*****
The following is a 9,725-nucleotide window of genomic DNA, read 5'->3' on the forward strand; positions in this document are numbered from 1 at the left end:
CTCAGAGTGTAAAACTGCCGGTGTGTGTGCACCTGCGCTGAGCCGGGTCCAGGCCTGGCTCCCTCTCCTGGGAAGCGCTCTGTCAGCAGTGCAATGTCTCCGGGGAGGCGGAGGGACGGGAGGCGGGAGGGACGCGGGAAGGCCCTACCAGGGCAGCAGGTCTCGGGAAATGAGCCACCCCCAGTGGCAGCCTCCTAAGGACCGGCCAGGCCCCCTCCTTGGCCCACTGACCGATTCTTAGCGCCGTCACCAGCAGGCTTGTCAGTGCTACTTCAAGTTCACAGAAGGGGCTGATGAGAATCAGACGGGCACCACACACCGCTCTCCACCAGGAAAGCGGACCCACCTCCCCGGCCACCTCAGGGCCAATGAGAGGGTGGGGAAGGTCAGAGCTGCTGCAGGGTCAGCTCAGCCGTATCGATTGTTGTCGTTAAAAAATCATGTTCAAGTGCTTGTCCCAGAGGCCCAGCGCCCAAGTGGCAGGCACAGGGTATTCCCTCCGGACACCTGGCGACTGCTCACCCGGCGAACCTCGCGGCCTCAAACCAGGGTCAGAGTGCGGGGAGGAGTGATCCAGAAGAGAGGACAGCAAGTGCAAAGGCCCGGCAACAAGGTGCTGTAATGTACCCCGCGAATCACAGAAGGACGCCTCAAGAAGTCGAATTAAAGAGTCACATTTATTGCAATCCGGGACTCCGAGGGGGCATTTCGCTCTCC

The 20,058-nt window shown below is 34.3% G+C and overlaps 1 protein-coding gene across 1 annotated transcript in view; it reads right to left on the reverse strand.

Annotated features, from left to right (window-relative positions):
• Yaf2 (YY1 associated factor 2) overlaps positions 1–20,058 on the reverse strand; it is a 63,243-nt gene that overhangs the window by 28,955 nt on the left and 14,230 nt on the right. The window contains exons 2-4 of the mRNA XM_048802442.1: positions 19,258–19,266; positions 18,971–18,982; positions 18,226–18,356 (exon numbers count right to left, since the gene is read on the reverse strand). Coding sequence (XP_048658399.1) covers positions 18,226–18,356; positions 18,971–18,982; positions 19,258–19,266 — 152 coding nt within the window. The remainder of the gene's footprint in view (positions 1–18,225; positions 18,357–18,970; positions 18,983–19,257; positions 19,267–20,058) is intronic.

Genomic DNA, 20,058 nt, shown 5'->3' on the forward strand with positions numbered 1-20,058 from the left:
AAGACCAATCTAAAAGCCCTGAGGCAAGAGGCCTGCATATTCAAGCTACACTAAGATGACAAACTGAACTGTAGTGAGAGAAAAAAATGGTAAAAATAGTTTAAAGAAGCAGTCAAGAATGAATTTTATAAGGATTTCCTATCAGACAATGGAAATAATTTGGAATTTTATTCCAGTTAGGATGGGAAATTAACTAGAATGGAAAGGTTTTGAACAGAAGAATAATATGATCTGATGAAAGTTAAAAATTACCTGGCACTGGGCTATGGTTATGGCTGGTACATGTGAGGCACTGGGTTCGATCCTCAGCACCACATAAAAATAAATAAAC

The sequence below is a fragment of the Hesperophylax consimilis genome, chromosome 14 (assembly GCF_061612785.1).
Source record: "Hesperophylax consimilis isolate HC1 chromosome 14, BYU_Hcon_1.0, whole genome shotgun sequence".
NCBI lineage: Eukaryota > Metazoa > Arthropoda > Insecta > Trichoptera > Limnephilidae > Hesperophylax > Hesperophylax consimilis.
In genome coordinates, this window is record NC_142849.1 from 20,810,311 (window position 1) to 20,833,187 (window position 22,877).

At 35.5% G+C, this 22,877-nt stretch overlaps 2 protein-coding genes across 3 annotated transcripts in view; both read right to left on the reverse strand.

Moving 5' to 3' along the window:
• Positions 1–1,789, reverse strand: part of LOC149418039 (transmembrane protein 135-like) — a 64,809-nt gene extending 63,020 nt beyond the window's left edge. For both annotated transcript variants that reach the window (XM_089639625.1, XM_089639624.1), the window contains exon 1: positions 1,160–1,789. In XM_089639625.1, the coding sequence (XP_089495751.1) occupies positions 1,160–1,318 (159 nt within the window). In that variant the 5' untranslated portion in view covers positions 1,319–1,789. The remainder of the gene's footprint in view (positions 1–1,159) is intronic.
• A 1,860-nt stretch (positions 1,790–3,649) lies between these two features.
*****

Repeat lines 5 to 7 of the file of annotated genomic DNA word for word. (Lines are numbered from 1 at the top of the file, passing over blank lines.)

• Yaf2 (YY1 associated factor 2) overlaps positions 1–20,058 on the reverse strand; it is a 63,243-nt gene that overhangs the window by 28,955 nt on the left and 14,230 nt on the right. The window contains exons 2-4 of the mRNA XM_048802442.1: positions 19,258–19,266; positions 18,971–18,982; positions 18,226–18,356 (exon numbers count right to left, since the gene is read on the reverse strand). Coding sequence (XP_048658399.1) covers positions 18,226–18,356; positions 18,971–18,982; positions 19,258–19,266 — 152 coding nt within the window. The remainder of the gene's footprint in view (positions 1–18,225; positions 18,357–18,970; positions 18,983–19,257; positions 19,267–20,058) is intronic.

Genomic DNA, 20,058 nt, shown 5'->3' on the forward strand with positions numbered 1-20,058 from the left:
AAGACCAATCTAAAAGCCCTGAGGCAAGAGGCCTGCATATTCAAGCTACACTAAGATGACAAACTGAACTGTAGTGAGAGAAAAAAATGGTAAAAATAGTTTAAAGAAGCAGTCAAGAATGAATTTTATAAGGATTTCCTATCAGACAATGGAAATAATTTGGAATTTTATTCCAGTTAGGATGGGAAATTAACTAGAATGGAAAGGTTTTGAACAGAAGAATAATATGATCTGATGAAAGTTAAAAATTACCTGGCACTGGGCTATGGTTATGGCTGGTACATGTGAGGCACTGGGTTCGATCCTCAGCACCACATAAAAATAAATAAAC